The island of Negros is coal-free, and they want to keep it that way.
Negrenses have proven to be the best example for renewable energy in the Philippines by continuing their fight against coal. In a continually progressive Visayas, their province has become a hotbed of anti-coal sentiments, and they show no signs of losing steam.
A Coal-Free Negros
Earlier this year, youth and religious leaders from the region pushed for a coal-free and more sustainable Negros.
Church leaders from four different Roman Catholic dioceses in Negros Island expressed opposition to a planned coal-fired power plant in San Carlos City, Negros Occidental.
This was supported by Youth for Climate Hope (Y4CH), a local youth group coalition. With their help, Negrense youth have become empowered with information, and have found the courage to conduct demonstrations against the coal-fired plant.
These sentiments culminated into an Executive Order (EO) by then Negros Occidental governor Alfredo Marañon, Jr. declaring the whole province coal-free.
The Negrense Youth Leading the Charge
The fight for a truly coal-free Negros continued during the week-long global climate strikes last September, which saw Y4CH at the forefront.
Y4CH was one with the global youth movement inspired by the Swedish climate activist Greta Thunberg. With increased fervor, realizing they’re not alone in pushing for a more sustainable future, the group held demonstrations in Bacolod City.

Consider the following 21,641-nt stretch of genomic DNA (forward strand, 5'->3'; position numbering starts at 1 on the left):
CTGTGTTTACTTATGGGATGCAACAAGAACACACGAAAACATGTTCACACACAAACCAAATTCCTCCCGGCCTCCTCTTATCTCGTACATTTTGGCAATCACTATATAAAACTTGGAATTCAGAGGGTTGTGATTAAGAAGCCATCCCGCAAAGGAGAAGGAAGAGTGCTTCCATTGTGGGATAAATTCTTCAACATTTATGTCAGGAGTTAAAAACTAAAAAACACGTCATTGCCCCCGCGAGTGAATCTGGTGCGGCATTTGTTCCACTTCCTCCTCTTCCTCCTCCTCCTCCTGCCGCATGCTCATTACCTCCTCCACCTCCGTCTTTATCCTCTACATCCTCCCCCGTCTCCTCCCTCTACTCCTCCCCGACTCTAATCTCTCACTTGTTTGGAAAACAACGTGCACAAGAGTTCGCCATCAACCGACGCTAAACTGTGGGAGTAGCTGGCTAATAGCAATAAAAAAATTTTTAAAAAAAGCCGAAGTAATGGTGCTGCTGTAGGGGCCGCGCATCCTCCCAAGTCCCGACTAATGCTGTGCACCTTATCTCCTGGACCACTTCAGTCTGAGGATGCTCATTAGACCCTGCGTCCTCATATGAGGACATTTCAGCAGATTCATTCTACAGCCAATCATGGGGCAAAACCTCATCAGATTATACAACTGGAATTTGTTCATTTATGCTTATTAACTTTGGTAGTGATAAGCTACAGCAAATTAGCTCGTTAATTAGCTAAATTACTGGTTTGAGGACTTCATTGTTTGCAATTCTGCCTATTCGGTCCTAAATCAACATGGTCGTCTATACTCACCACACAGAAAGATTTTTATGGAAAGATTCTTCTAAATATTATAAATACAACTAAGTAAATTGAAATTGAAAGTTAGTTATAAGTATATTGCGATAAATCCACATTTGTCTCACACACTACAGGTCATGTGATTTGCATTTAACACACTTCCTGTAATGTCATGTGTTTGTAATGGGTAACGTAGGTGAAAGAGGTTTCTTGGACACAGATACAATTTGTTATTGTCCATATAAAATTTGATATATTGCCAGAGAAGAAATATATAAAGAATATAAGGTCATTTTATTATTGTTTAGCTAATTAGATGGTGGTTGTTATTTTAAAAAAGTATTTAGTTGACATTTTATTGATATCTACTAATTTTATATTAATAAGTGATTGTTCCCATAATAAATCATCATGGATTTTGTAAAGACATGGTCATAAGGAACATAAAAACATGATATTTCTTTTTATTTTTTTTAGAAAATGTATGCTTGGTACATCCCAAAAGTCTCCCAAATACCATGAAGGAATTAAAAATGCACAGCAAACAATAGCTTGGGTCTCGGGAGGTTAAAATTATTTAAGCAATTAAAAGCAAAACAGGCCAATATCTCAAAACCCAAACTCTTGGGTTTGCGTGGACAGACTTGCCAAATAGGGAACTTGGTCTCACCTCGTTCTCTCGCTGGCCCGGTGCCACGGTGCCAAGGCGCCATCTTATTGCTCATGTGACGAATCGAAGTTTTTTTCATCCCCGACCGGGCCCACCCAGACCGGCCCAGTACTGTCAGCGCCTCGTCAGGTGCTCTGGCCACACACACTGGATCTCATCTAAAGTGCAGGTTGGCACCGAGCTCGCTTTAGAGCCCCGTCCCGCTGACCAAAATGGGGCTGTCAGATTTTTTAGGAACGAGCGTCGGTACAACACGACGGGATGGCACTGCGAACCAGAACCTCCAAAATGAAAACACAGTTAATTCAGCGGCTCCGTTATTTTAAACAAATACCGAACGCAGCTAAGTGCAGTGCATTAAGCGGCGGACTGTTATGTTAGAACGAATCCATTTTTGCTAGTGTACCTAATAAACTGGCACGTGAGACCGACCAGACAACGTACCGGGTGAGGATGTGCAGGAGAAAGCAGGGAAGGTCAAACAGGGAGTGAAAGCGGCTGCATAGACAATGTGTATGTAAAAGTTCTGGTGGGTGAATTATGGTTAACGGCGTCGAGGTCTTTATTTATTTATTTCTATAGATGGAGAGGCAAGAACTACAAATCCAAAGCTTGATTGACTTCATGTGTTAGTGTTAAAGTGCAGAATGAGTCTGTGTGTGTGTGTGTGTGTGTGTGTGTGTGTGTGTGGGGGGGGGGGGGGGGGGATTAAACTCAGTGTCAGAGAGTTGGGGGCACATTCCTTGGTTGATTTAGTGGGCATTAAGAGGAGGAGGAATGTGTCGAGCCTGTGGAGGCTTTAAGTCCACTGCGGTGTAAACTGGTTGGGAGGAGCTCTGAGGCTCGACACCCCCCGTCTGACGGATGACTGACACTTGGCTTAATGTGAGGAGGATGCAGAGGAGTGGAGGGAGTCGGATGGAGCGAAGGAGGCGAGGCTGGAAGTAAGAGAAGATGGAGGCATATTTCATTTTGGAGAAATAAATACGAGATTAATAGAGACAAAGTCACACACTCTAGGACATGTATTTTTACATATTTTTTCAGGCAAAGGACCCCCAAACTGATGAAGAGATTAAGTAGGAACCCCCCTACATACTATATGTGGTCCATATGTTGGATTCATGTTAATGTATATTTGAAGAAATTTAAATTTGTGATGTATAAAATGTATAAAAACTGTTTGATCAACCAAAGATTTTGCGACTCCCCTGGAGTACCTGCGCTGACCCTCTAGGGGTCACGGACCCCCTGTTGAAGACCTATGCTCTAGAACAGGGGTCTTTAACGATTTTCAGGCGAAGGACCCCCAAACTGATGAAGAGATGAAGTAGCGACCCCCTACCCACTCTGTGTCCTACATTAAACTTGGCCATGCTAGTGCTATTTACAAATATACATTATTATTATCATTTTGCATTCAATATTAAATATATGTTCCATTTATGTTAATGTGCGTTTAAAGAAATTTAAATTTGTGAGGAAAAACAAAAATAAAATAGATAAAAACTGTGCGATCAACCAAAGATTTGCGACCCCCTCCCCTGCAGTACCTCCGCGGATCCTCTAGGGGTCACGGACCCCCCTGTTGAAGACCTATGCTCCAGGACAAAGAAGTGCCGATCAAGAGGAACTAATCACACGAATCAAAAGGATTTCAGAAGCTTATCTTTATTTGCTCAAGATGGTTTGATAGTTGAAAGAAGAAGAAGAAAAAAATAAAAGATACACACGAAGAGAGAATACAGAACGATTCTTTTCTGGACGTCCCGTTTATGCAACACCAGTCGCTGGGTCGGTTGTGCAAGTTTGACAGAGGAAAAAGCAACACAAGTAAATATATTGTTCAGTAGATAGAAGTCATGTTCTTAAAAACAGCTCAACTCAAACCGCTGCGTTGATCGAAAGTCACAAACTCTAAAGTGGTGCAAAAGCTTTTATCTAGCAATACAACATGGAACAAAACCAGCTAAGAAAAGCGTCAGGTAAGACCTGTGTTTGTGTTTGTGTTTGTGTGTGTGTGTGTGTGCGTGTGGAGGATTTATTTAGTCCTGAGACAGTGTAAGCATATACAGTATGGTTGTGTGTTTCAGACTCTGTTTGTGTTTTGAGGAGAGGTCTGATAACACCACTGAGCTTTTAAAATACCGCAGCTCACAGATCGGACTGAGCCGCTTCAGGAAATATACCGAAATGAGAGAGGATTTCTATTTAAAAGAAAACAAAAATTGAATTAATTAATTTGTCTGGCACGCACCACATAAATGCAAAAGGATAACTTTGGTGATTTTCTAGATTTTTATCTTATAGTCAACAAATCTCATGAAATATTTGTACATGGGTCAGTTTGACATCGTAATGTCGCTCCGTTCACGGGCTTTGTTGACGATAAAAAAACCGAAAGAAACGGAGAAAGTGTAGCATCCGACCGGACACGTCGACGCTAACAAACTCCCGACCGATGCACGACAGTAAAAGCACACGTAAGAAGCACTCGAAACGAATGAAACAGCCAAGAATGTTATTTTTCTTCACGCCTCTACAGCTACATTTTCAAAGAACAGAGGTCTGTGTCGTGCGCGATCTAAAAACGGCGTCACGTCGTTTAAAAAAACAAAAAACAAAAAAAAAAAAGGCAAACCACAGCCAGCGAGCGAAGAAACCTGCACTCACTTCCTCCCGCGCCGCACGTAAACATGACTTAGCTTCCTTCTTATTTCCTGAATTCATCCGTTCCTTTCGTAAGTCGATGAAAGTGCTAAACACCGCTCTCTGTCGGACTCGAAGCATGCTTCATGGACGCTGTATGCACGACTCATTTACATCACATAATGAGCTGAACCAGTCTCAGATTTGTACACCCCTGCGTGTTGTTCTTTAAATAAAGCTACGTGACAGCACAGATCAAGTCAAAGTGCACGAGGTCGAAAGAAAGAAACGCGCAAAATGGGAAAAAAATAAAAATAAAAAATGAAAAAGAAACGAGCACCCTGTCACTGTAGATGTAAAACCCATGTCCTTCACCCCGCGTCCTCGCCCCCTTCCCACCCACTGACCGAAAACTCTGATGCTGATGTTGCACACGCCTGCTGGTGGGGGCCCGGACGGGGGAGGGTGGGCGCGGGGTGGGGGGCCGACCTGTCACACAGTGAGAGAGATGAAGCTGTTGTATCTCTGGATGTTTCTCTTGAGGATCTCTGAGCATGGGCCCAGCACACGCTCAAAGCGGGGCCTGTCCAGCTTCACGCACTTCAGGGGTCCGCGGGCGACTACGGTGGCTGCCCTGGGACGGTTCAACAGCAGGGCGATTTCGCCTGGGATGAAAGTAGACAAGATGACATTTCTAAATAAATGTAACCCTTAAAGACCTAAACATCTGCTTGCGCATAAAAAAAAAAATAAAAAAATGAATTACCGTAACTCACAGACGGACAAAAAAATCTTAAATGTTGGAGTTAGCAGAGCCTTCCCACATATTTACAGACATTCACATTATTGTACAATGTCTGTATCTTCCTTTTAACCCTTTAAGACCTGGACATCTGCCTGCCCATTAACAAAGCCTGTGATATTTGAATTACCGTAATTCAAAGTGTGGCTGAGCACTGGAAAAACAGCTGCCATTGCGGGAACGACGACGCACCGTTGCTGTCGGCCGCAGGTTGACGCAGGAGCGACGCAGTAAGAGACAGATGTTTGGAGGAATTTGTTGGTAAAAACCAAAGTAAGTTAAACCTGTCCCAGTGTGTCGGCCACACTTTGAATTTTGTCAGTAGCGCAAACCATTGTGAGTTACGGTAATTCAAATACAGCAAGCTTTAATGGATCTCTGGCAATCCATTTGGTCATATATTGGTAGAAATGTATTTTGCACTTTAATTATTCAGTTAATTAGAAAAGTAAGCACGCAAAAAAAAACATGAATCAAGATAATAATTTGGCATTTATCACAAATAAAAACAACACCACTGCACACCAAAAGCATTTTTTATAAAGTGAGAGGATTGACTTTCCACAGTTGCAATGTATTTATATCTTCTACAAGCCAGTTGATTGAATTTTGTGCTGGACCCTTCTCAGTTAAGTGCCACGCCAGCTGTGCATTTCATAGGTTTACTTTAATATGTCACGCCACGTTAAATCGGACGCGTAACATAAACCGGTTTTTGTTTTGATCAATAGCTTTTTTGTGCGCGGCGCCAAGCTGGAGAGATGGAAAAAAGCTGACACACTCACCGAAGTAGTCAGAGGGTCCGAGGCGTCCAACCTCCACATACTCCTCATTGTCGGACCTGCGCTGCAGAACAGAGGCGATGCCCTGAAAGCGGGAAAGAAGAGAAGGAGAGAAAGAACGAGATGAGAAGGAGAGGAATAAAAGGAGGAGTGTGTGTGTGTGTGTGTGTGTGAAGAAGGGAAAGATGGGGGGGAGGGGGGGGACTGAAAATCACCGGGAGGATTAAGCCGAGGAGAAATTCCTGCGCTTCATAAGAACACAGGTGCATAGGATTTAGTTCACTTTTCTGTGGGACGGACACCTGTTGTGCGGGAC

The Nationwide Impact of Negros
The impact of Negros in the national outcry for sustainability goes beyond their island. For example, their sentiments were shared by demonstrators during the climate strike all the way in Manila.
The organization Power for People Coalition (P4P) held demonstrations in line with the global strike on the streets surrounding Malacañang. The group echoed the pronouncements of President Rodrigo Duterte in his fourth State of the Nation Address (SONA). According to the President, he supports the country’s transition into clean energy.
On an interview on the sidelines of the protest, Gerry Arances, convenor of the P4P, continued to decry the country’s dependence on coal. He mentioned that switching to renewable energy is possible, and asks President Duterte to issue an Executive Order to facilitate it.
“In Negros, we already saw that we can go renewable,” declared Arances.
That was living proof that the message resonated. The island remains at the forefront of consciousness for Filipino activists. Back on the island, Governor Bong Lacson vows to stand by the EO of his predecessor.
Keep the Flames of Sustainability Burning
Negros still serves as the model for sustainability that other provinces are trying to emulate.
There’s now a global outcry against climate change, and developing countries like the Philippines are most at risk. It’s fitting that the shift to sustainable energy is the only logical step for us.
Hopefully, stronger laws and enforcement follow suit. But until then, you can count on the Negrense to keep the flame burning, fighting for a more sustainable future. And they’re not alone!